Open Question: Mourdock Raises $125,000. Is It Allowed?

There was an article yesterday in Politco where U.S. Senate candidate Richard Mourdock talked about his campaign finances and the upcoming finance reports. Mourdock says he has raised about $125,000 so far.  Senator Lugar had over $2.4 million in the bank in the last report.

Mourdock also said, “People who annually give to the state party $50,000 a year have called me to say, ‘I want to help you, I want to be on your finance committee.’  And these are people who wrote Sen. Lugar a check as recently as January.”  We are interested to see who and you can bet we will be watching for the finance reports to come out to figure it out.

The bigger question for us right now is if Richard Mourdock is permitted to fundraise. Many of you probably recall that there was a law passed through the General Assembly last year prohibiting state officers and those candidates for state office to fundraise during the long session i.e. a budget session.  This is a budget session and Richard Mourdock is the State Treasurer. 

To be clear, Richard Mourdock is a stand-up guy and we would assume that there is either an explanation or he was not aware of the rule.  But we are asking the question.  Is there some loophole we haven’t read in the Indiana Code  that allows Mourdock to be raising money during the budget session?  Lawyers, let us know what you think.

Word on Washington Street: Illinois State Legislature Looking to Tax Democrats in Exile?

We’re hearing rumblings that some folks in the Illinois State Legislature are looking to start taxing some of the Democrat legislators who are holding up legislation from exile. 

The thought is that these legislators are conducting business from the state of Illinois and should have to pay some taxes on it.  Just one more reason the House Democrats should come back to Indiana and get some work done.

Statehouse Wars: No House Session but Plenty of Protests

Unless you have been living under a rock, you know that the Indiana House has entered week three of the standoff that has halted any legislative progress made this session.  Things are at a standstill but there still seem to be plenty of folks willing to protest.

Last weekend, teachers protested outside the Statehouse.  Today, pro-life and pro-choice advocates are at the Statehouse debating funding for Planned Parenthood.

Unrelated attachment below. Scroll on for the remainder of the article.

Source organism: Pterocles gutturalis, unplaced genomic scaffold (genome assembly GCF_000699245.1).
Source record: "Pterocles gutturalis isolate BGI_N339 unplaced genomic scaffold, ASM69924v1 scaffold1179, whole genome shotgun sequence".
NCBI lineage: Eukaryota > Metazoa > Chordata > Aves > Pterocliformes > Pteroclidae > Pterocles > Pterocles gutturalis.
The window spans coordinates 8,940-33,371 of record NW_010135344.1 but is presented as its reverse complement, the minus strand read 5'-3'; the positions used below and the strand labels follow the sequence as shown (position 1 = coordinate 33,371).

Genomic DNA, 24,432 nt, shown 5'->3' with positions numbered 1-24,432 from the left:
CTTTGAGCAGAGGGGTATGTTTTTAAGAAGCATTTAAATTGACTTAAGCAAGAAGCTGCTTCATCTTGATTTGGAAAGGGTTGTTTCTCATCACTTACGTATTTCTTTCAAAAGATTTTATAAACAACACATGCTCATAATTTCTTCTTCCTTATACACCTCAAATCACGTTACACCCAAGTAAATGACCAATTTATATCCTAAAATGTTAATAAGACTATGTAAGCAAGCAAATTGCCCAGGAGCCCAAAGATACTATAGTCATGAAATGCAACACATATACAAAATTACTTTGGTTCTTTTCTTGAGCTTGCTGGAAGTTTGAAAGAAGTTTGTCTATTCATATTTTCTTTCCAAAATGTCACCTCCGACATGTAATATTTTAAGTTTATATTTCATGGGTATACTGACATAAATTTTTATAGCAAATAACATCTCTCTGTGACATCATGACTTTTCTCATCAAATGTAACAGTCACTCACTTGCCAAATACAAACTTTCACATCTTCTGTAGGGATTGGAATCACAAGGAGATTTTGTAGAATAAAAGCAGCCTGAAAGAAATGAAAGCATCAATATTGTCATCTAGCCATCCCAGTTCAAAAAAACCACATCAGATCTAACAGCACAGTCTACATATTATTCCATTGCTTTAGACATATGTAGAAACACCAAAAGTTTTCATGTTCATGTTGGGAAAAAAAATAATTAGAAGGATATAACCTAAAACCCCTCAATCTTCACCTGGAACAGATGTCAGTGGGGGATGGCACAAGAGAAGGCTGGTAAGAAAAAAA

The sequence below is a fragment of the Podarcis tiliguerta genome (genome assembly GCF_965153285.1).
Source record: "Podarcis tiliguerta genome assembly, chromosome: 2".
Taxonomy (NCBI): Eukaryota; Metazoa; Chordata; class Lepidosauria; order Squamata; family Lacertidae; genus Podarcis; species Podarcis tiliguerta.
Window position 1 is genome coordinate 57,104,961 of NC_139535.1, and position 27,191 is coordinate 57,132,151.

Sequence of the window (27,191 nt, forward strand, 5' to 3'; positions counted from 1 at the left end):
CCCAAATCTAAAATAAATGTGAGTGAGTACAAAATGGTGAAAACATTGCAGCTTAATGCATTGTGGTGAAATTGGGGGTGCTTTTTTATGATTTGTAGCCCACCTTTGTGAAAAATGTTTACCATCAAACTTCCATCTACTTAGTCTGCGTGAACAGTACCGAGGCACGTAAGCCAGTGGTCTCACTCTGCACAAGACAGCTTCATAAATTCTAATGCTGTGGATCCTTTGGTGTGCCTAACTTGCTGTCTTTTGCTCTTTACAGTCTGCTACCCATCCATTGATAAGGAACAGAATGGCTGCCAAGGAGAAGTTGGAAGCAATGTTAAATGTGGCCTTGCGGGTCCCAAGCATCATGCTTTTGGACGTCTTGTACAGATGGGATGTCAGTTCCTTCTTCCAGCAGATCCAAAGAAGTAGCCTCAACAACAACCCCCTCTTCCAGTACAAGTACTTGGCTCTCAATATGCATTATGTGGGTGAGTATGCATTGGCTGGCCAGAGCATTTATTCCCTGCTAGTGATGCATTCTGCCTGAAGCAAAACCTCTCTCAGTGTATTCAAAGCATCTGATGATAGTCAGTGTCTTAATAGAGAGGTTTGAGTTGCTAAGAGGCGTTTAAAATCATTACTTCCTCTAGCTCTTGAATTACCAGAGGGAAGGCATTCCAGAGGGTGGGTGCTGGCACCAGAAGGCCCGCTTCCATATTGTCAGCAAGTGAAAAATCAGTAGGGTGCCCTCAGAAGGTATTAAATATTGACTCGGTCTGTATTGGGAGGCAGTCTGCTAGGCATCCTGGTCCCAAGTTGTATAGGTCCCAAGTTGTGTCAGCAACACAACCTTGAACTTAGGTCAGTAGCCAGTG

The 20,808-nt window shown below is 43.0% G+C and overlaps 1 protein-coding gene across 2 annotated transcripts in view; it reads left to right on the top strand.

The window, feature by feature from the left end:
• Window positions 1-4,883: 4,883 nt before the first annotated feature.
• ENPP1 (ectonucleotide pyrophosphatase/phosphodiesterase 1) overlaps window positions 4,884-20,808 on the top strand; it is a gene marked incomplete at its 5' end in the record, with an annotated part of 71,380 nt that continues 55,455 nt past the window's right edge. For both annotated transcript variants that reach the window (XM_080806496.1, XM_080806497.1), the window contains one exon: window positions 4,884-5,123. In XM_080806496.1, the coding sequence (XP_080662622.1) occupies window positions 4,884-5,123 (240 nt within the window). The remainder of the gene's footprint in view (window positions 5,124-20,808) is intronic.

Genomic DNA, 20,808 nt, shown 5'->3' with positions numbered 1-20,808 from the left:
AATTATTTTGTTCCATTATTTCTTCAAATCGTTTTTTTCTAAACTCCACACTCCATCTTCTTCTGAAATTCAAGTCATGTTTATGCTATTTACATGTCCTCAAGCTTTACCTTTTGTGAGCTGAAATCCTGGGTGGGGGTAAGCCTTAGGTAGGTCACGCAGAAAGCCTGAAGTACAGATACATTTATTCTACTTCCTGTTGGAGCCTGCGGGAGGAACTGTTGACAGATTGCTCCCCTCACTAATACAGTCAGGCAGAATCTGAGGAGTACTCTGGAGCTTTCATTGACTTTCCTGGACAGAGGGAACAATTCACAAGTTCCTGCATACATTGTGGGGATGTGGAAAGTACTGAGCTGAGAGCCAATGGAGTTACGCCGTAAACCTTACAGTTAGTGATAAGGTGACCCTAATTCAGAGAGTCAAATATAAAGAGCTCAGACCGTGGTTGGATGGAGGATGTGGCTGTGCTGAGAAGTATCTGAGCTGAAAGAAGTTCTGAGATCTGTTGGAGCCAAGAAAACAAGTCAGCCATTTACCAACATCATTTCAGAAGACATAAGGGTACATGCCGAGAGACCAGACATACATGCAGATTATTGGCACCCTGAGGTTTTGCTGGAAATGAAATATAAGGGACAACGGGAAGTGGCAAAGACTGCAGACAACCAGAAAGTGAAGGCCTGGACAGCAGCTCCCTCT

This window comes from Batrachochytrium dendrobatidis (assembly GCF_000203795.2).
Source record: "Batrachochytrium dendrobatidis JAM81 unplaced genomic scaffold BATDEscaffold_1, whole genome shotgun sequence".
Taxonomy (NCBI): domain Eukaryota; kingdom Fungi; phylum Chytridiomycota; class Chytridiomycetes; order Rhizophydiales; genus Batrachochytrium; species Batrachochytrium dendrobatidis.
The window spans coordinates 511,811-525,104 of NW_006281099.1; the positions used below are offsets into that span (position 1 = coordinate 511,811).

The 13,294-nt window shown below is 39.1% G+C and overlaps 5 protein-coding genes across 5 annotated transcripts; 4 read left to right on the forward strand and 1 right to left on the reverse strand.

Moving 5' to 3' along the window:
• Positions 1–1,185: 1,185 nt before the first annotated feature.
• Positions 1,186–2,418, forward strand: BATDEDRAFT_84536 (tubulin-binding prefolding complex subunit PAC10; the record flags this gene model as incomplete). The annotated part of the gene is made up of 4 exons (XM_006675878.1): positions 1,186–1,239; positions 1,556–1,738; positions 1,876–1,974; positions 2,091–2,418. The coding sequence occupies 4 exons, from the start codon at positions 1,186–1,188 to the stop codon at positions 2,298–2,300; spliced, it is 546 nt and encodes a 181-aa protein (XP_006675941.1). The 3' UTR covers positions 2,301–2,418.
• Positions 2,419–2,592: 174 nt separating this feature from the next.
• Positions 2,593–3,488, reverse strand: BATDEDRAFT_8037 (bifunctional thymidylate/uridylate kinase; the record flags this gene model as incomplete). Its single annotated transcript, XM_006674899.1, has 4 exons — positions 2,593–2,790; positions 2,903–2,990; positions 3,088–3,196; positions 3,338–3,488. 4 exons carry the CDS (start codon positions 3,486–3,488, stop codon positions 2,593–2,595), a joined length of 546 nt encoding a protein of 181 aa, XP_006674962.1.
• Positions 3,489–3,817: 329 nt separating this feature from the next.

We hear the unions will hold a large rally where they plan to bus in thousands this Thursday.  We’ve also heard there will be a rally against the immigration bill next week. 

Call us crazy, but it seems like there is an awful lot of rallying and not a lot of legislating.  At what point are we going to get sick of the legislature not doing what it was elected to do and have a rally about that?

The Party is Over, Charlie

We told you there would be numerous calls for Charlie White to resign his seat as Secretary of State after being indicted for voter fraud and there have been.

The Governor did and said he had spoken with the other statewide elected officials and they are in total agreement.

Indiana Republican Chairman Eric Holcomb weighed in saying White should step down at least until the legal process runs its course.

Former Secretary of State and current U.S. Congressman said he should step down.

The Evansville Courier-Press gave White a few jeers in their Cheers and Jeers column and said he should step down.

And Matt Tully of the Indy Star wrote a blistering column saying Charlie has got to go.

What does Charlie White say?  According to Abdul, Charlie text him saying he has no intention of stepping down.

The whole thing reminds us of  someone who has had too much to drink and won’t leave the bar.  The lights are on and there is no one left at the party, Charlie.  It is time to go home and try to sleep it off.

Secretary of State Charlie White Indicted for Voter Fraud

The Indy Star’s Mary Beth Schneider reported on twitter that Charlie White has been indicted with seven felony counts including voter fraud, perjury and theft.  You can read the Star’s full article here.

In case you do not know the background, here it is from the Star:

White has admitted to voting in a district where he no longer lived. The registered address was a home he had shared on and off with his now ex-wife until 2009.

White, who served on the Fishers Town Council at the time, updated his voter registration after moving into an apartment in the same precinct, following his 2007 divorce. Around February 2009, he moved back into his ex-wife’s home, and in November of that year began splitting time between his ex-wife’s home and a newly purchased condo outside the precinct.

In February last year, White changed his voter registration back to his ex-wife’s address, claiming he was unsure when he would close on his new home. White blamed a whirlwind schedule for his failure to change his voter registration later to reflect his new condo’s address.